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Memorandum for General Somervell and General Eisenhower
May 16, 1942 [Washington, D.C.]
The President held a meeting in the Cabinet Room at the White House yesterday afternoon, at which I was present. There were Admiral King, Admiral Robinson, two other Admirals and a Naval Captain, the Naval Aide, Admiral Land, a Mr. Vickery, Donald Nelson and Harry Hopkins.1
The subject of the discussion was the memorandum to the President of May 14, 1942, submitted by General Somervell and Admiral Home on the subject of landing craft for BOLERO operations. There was a great deal of discussion about the various complications and delays involved in the manufacture of 200 ATL’s and 300 Giant Y’s.2
It appears that the engine shortage could be met by the reallocation of some 2400 General Motors Diesel engines for tanks; that the delays to major ship construction would probably obviate a feared shortage in steel-plating; that the serious bottle-necks in delays would flow from the fact that these landing craft would have to be constructed in many of the Naval ship yards which were now occupied to the full with Naval projects. The problem would be to provide the space, the work-shops and the men, if the time factor was to be met. Work now under way would have to be set aside and room made for the special landing craft construction.
While a detailed decision was not reached, in principle it was agreed that there should be no delay in antisubmarine construction; that work on carriers should be continued without delay, except that possibly some of the heavier fleet carriers would be delayed; that certain light cruisers, I believe, would not be delayed.
The President did not indicate the next steps to be taken, other than the fact that work must be gotten under way as quickly as possible. I imagine that the matter had best be brought up before the U.S. Chiefs of Staff meeting Monday in the form of the memorandum submitted by General Somervell and Admiral Horne, where the Naval appreciation of the meeting of yesterday afternoon can be ascertained and a decision made as to procedure.3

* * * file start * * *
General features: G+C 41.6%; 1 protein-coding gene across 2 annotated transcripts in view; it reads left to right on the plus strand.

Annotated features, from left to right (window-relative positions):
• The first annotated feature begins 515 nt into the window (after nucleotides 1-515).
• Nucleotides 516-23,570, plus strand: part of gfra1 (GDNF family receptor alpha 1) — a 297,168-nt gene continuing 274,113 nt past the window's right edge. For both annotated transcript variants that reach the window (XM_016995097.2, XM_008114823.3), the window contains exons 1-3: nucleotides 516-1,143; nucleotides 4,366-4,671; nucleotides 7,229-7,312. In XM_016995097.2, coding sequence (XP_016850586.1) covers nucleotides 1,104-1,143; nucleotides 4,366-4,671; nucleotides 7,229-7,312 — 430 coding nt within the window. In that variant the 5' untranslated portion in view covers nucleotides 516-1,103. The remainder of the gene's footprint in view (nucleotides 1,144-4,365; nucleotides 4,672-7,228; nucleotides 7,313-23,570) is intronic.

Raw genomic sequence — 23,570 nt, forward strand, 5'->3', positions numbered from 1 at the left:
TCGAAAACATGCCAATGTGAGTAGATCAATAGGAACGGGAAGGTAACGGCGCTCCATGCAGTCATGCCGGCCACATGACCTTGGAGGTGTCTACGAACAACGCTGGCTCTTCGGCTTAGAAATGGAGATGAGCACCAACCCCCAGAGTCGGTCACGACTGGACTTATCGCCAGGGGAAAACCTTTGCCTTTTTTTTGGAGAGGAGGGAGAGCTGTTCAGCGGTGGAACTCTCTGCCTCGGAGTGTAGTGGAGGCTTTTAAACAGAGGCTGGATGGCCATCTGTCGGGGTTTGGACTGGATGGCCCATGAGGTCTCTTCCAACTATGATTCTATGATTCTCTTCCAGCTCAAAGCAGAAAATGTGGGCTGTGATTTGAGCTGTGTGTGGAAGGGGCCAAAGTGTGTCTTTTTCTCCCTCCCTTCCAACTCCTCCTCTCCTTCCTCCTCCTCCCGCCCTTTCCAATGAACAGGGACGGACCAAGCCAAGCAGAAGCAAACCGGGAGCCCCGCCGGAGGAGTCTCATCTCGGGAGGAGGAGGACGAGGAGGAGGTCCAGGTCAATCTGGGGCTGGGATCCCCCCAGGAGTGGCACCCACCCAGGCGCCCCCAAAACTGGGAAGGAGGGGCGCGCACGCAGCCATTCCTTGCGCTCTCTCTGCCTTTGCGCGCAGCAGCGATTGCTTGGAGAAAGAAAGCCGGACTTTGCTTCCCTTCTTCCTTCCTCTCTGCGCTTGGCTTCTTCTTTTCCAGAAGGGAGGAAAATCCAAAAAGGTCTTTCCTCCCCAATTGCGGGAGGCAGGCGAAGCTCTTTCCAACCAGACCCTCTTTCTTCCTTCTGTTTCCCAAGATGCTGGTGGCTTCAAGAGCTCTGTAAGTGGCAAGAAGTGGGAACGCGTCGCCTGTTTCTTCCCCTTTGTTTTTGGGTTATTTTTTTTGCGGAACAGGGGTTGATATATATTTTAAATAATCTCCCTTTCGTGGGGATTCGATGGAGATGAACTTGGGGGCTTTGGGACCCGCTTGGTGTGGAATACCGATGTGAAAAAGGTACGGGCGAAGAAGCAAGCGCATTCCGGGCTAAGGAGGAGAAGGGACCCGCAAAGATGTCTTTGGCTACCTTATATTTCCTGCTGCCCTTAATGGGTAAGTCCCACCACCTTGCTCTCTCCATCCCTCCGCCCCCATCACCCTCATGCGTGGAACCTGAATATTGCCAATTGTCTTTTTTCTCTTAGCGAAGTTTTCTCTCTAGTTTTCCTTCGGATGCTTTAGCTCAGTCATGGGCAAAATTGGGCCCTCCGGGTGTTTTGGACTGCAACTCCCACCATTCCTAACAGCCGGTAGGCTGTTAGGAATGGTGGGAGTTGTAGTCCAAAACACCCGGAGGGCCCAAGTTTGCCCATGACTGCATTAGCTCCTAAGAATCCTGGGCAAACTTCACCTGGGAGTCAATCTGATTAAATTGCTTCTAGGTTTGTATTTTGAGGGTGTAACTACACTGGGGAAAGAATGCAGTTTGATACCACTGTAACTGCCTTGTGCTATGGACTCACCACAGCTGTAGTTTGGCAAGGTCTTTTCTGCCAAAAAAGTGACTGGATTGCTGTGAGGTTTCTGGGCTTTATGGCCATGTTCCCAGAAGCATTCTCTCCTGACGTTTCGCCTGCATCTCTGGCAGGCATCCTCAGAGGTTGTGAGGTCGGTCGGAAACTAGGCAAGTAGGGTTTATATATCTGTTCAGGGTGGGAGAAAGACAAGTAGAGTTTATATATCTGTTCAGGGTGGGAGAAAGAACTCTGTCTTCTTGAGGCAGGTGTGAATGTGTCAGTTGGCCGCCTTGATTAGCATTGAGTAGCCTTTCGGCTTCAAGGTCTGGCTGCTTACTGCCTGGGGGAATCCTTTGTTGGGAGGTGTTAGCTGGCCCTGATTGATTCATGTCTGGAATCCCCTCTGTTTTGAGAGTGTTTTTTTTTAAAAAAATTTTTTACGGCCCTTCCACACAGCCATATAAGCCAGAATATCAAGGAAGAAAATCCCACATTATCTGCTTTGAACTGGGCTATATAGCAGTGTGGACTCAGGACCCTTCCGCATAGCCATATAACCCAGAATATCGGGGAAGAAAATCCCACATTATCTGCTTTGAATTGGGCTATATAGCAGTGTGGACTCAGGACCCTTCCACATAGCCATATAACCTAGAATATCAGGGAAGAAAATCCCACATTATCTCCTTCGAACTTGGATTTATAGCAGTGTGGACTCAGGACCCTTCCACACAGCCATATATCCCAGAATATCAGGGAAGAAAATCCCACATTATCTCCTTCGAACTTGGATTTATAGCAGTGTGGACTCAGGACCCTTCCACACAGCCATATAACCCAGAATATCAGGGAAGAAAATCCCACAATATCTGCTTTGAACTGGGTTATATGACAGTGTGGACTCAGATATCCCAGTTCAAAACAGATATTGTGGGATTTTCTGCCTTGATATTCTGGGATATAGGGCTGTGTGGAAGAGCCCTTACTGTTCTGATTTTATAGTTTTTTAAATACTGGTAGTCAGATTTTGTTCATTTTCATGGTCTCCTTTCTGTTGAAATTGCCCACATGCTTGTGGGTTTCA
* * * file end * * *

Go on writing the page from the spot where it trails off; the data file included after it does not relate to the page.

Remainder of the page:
G. C. M.
Document Copy Text Source: Records of the War Department and Records Administration (RG 165), Records of the Operations Division (OPD), 381 BOLERO, National Archives and Records Administration, College Park, Maryland.
Document Format: Typed memorandum signed.
1. Vice Admiral Samuel M. Robinson (U.S.N.A., 1903) was chief of the navy’s Bureau of Ships. Rear Admiral Emory S. Land was head of both the War Shipping Administration and the Maritime Commission. Howard L. Vickery (U.S.N.A., 1915) was vice-chairman of the Maritime Commission. Donald M. Nelson chaired the War Production Board.
2. Frederick J. Horne had been named vice-chief of naval operations and promoted to vice admiral on March 12, 1942. Somervell and Home gave the president a comprehensive study of the landing craft issue. They estimated that only twenty-one thousand men—a fraction of the planned invasion force—could be landed in Europe with craft available by September 1942. For an April 1943 landing of seventy-seven thousand men, an additional 765 craft would have to be constructed. To achieve that goal, according to the Somervell-Horne memorandum, the president would have to give landing craft the highest production priority. (Matloff and Snell, Strategic Planning for Coalition Warfare, 1941-1941, p. 193.) ATL was the navy designation for tank landing craft; a Giant Y was a large infantry landing craft.
3. The Joint Chiefs of Staff placed responsibility for landing craft production in the navy’s hands. Hampered by high priority programs such as destroyer escort production—necessitated by the German submarine threat—landing craft received top priority only briefly in the summer of 1942. New strategic developments quickly altered industrial priorities set by these early BOLERO plans. (Ibid., pp. 193-94.)
Recommended Citation: ThePapers of George Catlett Marshall, ed.Larry I. Bland and Sharon Ritenour Stevens(Lexington, Va.: The George C. Marshall Foundation, 1981- ). Electronic version based on The Papers of George Catlett Marshall, vol. 3, “The Right Man for the Job,” December 7, 1941-May 31, 1943 (Baltimore and London: The Johns Hopkins University Press, 1991), pp. 203-204.